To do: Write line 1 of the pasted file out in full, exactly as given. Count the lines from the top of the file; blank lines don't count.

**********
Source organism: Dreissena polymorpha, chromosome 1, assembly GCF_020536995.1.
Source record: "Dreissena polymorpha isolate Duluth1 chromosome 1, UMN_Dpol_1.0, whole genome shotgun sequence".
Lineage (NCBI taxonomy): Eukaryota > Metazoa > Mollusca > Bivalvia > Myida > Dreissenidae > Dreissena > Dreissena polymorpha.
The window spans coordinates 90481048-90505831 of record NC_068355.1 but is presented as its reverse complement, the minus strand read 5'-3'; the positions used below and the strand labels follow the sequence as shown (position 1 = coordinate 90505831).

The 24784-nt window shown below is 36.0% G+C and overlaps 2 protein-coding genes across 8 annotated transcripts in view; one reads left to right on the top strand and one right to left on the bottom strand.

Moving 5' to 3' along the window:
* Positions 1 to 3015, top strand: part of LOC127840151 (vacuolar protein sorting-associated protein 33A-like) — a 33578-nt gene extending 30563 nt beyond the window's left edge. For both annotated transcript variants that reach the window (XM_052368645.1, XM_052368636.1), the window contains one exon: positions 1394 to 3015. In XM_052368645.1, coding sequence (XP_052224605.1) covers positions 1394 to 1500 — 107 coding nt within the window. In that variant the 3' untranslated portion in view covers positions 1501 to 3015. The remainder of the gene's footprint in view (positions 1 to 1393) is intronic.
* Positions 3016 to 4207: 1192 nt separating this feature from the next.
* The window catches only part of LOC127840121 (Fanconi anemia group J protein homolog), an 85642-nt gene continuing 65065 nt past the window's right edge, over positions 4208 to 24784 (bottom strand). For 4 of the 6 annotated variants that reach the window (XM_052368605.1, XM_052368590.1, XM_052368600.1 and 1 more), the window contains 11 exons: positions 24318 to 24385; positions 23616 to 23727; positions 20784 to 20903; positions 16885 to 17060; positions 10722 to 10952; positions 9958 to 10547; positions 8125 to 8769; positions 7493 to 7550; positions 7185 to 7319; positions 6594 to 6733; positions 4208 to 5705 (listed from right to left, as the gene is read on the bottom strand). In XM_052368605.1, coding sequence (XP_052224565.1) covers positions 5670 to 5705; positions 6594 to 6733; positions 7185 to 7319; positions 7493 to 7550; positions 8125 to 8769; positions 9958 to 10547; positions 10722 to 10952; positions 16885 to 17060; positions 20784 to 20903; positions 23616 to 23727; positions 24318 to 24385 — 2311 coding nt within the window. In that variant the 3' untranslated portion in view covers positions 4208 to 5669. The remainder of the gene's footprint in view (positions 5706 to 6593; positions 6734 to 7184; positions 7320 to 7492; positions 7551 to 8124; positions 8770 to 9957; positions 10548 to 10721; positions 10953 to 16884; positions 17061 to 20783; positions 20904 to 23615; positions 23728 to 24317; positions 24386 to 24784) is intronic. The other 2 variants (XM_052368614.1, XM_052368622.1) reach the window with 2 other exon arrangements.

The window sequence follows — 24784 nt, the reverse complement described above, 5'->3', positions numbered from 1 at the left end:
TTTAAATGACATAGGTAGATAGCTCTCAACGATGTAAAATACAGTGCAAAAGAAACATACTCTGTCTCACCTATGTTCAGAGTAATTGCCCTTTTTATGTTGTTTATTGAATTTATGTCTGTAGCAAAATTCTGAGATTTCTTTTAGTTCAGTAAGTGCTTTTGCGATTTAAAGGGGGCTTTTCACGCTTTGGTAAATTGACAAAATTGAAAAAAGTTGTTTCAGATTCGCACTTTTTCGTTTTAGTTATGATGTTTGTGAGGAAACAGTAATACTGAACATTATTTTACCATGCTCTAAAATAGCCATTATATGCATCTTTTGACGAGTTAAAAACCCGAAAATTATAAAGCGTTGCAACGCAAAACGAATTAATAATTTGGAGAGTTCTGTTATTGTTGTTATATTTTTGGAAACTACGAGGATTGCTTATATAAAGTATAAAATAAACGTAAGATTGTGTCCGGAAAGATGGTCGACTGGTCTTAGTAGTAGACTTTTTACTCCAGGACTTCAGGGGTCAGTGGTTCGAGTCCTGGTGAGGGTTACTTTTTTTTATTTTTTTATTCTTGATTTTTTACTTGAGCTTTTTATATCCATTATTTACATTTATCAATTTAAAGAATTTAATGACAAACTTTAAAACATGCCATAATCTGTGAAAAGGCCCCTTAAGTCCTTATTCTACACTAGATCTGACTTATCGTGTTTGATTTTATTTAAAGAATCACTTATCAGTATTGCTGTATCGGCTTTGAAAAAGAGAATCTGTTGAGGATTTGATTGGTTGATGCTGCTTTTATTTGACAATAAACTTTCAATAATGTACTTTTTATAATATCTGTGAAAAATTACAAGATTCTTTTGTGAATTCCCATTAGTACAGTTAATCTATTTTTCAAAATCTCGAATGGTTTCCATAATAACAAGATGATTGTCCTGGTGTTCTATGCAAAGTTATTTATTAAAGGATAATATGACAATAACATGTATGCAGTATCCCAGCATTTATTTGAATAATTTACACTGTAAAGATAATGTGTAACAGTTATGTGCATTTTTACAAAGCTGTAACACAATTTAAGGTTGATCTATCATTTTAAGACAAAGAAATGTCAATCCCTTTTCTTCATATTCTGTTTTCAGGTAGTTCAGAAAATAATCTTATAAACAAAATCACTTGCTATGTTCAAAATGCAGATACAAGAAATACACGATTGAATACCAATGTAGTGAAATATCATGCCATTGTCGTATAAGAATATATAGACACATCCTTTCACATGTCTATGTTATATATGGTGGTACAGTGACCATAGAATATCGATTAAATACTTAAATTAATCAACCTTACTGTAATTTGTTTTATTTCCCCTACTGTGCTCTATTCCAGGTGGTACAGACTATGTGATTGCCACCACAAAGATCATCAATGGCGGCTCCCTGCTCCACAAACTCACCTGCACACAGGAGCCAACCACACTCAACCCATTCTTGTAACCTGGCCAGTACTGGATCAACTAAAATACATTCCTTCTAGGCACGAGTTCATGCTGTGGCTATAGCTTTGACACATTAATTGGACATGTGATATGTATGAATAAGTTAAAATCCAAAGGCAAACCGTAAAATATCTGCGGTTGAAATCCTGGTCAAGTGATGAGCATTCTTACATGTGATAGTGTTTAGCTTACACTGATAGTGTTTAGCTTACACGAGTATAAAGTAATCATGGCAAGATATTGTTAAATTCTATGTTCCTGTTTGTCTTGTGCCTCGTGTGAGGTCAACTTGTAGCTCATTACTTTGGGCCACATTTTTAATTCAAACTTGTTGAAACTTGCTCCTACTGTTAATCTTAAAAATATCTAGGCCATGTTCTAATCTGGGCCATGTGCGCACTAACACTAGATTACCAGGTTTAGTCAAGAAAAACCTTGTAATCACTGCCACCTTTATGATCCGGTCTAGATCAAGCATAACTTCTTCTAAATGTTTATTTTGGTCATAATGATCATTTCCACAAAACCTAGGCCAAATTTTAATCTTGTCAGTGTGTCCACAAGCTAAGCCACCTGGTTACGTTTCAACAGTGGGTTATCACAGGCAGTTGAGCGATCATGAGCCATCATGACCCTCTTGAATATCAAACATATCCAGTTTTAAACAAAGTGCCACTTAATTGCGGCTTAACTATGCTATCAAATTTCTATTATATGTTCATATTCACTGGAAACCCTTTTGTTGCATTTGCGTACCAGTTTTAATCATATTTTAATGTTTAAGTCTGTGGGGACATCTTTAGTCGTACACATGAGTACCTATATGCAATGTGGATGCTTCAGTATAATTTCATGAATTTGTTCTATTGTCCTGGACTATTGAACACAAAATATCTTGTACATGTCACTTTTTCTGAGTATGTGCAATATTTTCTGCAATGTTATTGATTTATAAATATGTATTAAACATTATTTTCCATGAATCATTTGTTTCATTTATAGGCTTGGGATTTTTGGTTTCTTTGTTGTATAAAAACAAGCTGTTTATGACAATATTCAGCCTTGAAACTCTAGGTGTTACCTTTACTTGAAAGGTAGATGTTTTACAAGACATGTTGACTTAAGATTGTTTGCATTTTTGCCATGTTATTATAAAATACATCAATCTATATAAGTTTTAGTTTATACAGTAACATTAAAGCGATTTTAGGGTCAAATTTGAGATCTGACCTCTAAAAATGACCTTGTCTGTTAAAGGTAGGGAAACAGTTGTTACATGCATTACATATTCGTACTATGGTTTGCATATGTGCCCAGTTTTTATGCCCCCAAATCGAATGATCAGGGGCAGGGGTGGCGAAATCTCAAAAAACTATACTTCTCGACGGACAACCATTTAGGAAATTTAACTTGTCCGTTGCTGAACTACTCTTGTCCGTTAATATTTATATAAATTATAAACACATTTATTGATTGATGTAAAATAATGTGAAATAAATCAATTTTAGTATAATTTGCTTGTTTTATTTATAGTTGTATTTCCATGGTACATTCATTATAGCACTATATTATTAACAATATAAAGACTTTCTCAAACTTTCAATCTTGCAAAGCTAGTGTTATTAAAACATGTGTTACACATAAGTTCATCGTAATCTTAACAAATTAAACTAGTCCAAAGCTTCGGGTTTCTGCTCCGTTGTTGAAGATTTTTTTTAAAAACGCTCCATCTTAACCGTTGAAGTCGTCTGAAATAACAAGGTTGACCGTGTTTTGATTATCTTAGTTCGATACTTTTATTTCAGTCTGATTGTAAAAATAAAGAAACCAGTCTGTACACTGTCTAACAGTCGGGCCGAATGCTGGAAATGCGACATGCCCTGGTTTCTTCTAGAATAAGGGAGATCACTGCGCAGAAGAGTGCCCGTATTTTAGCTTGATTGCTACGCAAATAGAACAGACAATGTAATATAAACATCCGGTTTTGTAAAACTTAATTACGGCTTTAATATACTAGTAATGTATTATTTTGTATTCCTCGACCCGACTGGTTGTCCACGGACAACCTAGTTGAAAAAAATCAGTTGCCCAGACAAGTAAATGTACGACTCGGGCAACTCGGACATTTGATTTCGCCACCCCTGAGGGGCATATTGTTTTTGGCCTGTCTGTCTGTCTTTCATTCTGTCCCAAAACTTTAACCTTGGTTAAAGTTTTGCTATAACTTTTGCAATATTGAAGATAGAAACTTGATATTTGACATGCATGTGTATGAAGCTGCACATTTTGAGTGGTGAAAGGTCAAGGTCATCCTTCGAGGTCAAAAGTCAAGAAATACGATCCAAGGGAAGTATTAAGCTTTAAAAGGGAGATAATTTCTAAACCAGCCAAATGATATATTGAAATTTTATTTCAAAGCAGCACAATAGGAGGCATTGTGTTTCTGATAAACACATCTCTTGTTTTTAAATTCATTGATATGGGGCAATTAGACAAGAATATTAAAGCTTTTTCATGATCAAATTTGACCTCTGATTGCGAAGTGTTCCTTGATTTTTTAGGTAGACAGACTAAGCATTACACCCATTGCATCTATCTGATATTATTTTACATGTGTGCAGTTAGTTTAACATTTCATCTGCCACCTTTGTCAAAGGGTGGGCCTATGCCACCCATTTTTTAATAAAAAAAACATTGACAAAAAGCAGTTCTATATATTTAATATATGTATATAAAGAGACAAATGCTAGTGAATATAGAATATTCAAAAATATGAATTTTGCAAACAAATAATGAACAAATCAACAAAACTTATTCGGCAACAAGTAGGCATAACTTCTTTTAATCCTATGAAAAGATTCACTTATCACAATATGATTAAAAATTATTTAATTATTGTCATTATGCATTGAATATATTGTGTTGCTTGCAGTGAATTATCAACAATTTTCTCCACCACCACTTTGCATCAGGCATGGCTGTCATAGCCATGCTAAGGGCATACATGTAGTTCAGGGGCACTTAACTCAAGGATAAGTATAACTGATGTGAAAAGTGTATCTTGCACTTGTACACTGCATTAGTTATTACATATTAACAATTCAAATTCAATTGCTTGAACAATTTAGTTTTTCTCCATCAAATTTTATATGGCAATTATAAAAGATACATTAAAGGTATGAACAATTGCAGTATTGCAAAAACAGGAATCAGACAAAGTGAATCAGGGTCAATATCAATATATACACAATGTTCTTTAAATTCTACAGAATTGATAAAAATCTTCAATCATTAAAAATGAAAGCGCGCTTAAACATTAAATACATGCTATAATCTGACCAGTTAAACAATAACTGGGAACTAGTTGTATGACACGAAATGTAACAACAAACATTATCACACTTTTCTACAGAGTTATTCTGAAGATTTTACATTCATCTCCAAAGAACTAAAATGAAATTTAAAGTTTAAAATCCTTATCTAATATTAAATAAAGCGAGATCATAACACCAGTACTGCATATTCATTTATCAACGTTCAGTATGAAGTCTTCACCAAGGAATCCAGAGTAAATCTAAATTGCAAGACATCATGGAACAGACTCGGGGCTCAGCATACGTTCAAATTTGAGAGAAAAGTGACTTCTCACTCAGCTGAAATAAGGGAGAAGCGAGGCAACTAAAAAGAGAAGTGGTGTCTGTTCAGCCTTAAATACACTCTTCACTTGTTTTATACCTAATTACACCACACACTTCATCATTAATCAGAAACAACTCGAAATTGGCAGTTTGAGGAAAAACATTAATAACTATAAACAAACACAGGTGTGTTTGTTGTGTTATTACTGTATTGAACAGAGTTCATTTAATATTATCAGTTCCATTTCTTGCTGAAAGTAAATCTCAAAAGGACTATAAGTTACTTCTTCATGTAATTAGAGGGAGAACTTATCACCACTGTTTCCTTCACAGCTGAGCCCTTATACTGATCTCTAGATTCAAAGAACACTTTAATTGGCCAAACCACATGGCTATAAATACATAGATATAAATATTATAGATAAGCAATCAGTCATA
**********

Source organism: Dreissena polymorpha, chromosome 1, assembly GCF_020536995.1.